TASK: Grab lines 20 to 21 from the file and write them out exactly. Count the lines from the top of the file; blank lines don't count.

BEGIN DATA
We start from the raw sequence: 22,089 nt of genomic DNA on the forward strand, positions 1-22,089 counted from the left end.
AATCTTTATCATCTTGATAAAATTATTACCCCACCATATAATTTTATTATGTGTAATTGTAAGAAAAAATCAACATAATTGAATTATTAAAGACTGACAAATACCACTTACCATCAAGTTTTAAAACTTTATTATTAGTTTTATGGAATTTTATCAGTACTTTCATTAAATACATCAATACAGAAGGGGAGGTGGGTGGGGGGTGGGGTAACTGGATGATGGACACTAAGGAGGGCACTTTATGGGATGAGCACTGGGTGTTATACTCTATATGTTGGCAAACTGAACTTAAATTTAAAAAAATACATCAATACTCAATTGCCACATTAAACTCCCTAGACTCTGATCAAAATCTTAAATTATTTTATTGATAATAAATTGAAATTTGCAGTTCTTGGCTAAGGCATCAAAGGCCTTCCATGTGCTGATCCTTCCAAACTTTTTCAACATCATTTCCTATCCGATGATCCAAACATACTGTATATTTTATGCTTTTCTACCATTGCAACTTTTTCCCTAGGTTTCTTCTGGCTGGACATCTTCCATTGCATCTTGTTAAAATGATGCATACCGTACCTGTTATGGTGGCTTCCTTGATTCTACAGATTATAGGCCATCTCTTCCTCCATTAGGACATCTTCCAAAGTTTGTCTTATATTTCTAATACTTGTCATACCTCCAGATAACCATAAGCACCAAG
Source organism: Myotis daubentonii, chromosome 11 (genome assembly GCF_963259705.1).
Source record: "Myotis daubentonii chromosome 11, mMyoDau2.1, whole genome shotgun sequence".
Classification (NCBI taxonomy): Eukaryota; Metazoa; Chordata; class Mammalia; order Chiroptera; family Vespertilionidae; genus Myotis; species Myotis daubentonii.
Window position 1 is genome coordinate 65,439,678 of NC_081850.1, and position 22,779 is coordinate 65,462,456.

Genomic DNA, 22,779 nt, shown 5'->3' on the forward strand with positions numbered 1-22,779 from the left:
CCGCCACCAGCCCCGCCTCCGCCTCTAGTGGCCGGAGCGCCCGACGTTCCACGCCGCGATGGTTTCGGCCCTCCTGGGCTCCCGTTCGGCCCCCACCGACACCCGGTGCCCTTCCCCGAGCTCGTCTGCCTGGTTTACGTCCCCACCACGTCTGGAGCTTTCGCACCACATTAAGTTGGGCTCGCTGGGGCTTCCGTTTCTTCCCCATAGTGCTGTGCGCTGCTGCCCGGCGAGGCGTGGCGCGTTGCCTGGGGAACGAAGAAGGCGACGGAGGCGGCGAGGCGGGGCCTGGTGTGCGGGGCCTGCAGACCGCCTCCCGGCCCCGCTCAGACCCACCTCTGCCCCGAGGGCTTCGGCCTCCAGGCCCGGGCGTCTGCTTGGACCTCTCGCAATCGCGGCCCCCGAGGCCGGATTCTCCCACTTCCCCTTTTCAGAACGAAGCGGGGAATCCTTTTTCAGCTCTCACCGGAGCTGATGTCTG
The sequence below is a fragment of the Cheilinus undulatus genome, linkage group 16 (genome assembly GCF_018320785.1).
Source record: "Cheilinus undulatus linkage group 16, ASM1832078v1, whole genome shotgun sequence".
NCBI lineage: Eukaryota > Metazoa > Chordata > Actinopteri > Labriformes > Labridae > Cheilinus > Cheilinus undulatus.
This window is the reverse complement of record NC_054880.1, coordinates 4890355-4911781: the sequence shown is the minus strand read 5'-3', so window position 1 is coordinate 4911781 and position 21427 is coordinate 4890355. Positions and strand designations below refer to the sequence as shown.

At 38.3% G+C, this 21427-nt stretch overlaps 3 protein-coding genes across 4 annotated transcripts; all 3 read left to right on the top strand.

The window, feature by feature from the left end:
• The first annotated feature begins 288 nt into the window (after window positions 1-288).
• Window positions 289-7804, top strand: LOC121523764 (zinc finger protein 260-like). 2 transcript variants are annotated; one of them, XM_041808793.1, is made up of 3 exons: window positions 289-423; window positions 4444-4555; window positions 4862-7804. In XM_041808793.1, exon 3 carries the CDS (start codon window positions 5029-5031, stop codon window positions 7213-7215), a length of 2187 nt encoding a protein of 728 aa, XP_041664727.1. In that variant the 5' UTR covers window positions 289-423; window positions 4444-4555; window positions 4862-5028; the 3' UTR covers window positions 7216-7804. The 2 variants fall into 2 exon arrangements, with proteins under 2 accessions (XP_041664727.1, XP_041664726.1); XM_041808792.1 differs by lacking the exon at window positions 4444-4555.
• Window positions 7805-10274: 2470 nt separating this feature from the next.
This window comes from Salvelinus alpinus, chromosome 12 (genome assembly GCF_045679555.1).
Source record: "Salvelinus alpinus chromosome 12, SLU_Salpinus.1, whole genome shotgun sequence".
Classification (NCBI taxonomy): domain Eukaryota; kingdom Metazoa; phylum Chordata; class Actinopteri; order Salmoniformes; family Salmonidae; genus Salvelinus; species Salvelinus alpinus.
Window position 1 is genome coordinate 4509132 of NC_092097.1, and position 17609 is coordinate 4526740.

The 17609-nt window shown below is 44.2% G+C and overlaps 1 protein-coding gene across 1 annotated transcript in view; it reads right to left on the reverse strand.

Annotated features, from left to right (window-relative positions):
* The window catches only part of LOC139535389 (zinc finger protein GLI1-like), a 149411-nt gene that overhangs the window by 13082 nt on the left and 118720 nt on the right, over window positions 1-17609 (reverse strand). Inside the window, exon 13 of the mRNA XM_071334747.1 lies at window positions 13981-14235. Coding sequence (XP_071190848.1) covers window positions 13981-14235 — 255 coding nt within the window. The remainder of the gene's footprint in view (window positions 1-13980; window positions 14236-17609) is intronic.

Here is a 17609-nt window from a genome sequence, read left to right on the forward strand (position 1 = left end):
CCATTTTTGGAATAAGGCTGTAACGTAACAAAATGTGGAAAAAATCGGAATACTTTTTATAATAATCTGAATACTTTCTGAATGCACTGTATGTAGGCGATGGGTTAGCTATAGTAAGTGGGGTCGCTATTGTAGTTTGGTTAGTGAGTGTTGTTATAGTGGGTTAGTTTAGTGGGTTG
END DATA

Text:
Classification (NCBI taxonomy): domain Eukaryota; kingdom Metazoa; phylum Chordata; class Actinopteri; order Salmoniformes; family Salmonidae; genus Salvelinus; species Salvelinus alpinus.
Window position 1 is genome coordinate 4509132 of NC_092097.1, and position 17609 is coordinate 4526740.